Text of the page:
Making A Well Deserved Comeback: Hard Ciders

Jul 17 • Food • 382 Views • Comments Off on Making A Well Deserved Comeback: Hard Ciders

The crazy looking man in the picture, yes that’s him with the pot on his head, is none other than the American folk hero Johnny Appleseed. Now Johnny, AKA John Chapman, is famous for one reason, and one reason only…. Apples. His story is told to countless children in schools and homes as the man who brought these delicious treats to the people.

Johnny Appleseed

Now what is not told to the children about Johnny, at least nowadays that is, is that the apples he harvested were from cider trees. There are various forms and types of apple trees that are grown, some are for deserts, others for the apples themselves, but good old Johnny specialized in a type of tree that our discussion will revolve around, the Cider tree. 

Cider trees are only good for one thing, and that one thing is Cider. You see, Johnny realized back in the day when early settlers were beginning to move west that they were going to be thirsty. Hard ciders could only quench this “specific” thirst as they contained the alcohol people craved. At the time, beer was less poplar and even harder to find. But Hard Cider was abound in the established colonies of the Northeast, and being easily available, those moving to the west wanted their beloved drink to follow as well.

So Johnny being the savvy businessman he was started cider orchards out west so that hard cider could be made and transported out to the settlers. He planted the trees and hired people to live there and tend to the orchards while he traveled around finding new locations. This of course worked tremendously well, and the settlers being so enthused that they could enjoy their hard ciders even whilst exploring new lands, wrote songs and gave praise to the herald of apples… Johnny Appleseed.

Cider Preferred Over Beer

America’s love affair with hard cider first began with English settlers. When they first arrived they noticed that there were no decent apple trees beside the tart and sour crabapple. So they quickly made requests to England to have cider apple seeds sent so that they could begin production of cider.

Beer at the time was much more difficult to produce as it was harder to cultivate the barely and other grains required. Not to mention beer did not sit well for long, where as the hard ciders shelf life was quite a bit longer. Beer didn’t become popular until German and Eastern European immigrants arrived, bringing with them an undeniable thirst for beer.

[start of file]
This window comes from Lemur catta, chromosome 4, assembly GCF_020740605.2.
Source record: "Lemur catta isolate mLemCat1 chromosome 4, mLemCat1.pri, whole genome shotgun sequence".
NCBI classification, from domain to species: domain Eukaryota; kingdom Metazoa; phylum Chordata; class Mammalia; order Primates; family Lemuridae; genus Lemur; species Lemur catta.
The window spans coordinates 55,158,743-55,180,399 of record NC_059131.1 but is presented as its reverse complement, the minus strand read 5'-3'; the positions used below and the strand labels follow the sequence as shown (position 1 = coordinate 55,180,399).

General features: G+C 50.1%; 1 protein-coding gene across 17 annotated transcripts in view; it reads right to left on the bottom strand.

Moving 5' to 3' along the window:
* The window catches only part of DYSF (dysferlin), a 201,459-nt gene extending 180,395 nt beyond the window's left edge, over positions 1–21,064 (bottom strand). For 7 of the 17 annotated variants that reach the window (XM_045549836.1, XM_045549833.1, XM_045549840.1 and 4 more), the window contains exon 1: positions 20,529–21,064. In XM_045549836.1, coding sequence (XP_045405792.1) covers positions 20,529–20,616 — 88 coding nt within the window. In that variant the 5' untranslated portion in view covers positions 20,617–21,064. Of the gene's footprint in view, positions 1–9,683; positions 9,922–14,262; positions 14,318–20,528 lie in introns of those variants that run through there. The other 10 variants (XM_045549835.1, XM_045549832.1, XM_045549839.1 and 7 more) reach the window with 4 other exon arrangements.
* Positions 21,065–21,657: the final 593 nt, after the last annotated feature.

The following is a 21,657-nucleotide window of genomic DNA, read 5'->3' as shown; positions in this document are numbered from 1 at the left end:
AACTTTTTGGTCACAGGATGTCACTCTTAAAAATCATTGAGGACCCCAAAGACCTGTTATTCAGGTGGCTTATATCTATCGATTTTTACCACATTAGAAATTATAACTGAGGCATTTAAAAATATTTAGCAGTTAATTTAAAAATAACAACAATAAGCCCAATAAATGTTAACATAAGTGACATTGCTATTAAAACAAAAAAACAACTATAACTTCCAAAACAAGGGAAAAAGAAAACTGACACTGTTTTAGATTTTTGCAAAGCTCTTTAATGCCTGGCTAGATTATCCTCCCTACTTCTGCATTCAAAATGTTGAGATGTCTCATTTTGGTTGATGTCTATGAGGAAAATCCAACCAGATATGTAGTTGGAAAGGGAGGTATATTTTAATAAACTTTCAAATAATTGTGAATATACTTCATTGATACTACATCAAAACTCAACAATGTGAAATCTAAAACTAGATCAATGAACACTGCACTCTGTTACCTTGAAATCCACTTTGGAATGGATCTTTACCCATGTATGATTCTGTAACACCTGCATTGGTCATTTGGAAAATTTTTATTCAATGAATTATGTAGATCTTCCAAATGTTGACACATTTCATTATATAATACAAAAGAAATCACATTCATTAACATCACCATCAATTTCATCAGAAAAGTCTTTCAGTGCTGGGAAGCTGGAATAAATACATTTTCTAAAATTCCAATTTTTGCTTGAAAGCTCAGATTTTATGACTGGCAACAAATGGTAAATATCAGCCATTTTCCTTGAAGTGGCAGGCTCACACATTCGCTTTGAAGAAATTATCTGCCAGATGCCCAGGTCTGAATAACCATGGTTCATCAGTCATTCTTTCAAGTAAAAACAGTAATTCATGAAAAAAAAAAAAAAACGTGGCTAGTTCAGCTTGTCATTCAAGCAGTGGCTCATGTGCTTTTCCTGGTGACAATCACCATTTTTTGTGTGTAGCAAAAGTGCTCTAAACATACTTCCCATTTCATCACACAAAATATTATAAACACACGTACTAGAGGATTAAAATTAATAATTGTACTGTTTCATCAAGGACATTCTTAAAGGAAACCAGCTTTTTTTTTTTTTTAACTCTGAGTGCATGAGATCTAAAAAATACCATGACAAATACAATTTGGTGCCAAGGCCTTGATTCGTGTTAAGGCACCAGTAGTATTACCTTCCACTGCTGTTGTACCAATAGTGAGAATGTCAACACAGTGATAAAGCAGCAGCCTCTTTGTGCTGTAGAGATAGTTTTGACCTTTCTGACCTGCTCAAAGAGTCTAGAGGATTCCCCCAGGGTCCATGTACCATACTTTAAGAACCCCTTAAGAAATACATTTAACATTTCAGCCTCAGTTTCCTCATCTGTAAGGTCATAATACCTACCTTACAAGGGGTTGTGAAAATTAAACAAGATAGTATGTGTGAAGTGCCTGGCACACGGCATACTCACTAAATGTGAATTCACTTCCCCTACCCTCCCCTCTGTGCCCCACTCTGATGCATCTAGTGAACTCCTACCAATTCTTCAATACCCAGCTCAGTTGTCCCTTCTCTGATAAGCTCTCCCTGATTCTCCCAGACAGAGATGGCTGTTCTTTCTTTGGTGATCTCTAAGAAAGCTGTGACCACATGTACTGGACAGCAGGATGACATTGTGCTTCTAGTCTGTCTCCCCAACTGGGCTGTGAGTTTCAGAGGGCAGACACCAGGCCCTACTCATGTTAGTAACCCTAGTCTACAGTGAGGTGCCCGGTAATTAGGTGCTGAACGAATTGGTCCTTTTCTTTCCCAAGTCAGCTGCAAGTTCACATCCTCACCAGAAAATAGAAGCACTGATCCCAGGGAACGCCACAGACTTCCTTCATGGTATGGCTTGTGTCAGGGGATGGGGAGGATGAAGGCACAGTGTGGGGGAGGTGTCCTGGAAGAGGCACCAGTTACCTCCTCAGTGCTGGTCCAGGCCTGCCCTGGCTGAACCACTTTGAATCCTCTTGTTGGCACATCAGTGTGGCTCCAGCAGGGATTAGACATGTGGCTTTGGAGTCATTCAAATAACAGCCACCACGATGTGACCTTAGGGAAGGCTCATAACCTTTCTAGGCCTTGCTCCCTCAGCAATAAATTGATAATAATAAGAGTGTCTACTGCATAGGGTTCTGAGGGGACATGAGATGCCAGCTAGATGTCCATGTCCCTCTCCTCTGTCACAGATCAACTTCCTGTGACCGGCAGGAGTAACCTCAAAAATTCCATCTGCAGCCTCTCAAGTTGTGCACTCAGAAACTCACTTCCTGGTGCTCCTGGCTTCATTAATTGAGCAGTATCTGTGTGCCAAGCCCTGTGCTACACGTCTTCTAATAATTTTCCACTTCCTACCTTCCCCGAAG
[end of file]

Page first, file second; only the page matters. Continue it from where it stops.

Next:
As settlers moved west, they noticed that the soil of the Midwest was much easier to produce barely then it had been in the northeast. So with the right supplies finally, and demand present, the production of beer finally began en masse.

Also, during colonial times, hard cider was the preferred drink overall as potable drinking water was hard to come by. It was not uncommon for children to drink as well, though cider didn’t always contain high alcoholic contents.

John Adams was known to drink a tankard of hard cider every day before going on his morning walks. He admitted that the cider helped calm his stomach down and relieve him of gas. This is interesting as he began drinking before the sun rose as well as before he had consumed his breakfast. He preferred it to coffee and didn’t go a day without it.

Popularity Wanes

Once the production of beer was in full swing due to European immigrants, the consumption of hard ciders began to decrease. European Immigrants didn’t have the same nostalgic taste for cider that early settlers did arriving from England. These immigrants preferred drink more natural to their homelands.

Though the immigrants didn’t have a taste for it, cider production remained at about the same rate as those who did enjoy it, remained doing so. It wasn’t until a few hundred years later when the Prohibition and Volstead Act was put into law that cider truly began to fall off.

After prohibition, cider lost its allure for most Americans. Beer and hard liquors were the call of the day. Not to mention many orchards were burned down during prohibition, so production of cider was difficult to pick back up. Without the trees, cider apples would have to be imported which was both difficult and expensive, while barely was in full production. So from a business stand point, if you wanted to make alcohol, as well as a profit, there was only one obvious choice.

Hard Cider Revival

In 2007, Woodchuck Cider became the first hard cider to sell over a million cases in America. If you have not tasted one of their numerous flavors, you should do yourself a favor and do so. You would be paying American history a little due respect in the process.

But smaller breweries have begun to offer ciders as well, as they see its popularity on the rise. There is a large market for Glutton free products which cider can be, and ciders are perfect for the summer time. They are crisp and refreshing, while the buzz you receive from them is pleasant. It is not the sedated feeling you receive from harder liquors and beers. They also often come with very high alcohol contents, so if you would care to let loose, it wouldn’t take many. 

The author of this article is Damien S. Wilhelmi, an SEO consultant and Internet marketing guru. I am writing on behalf of liquormart.com in regards to their online liquor sales.

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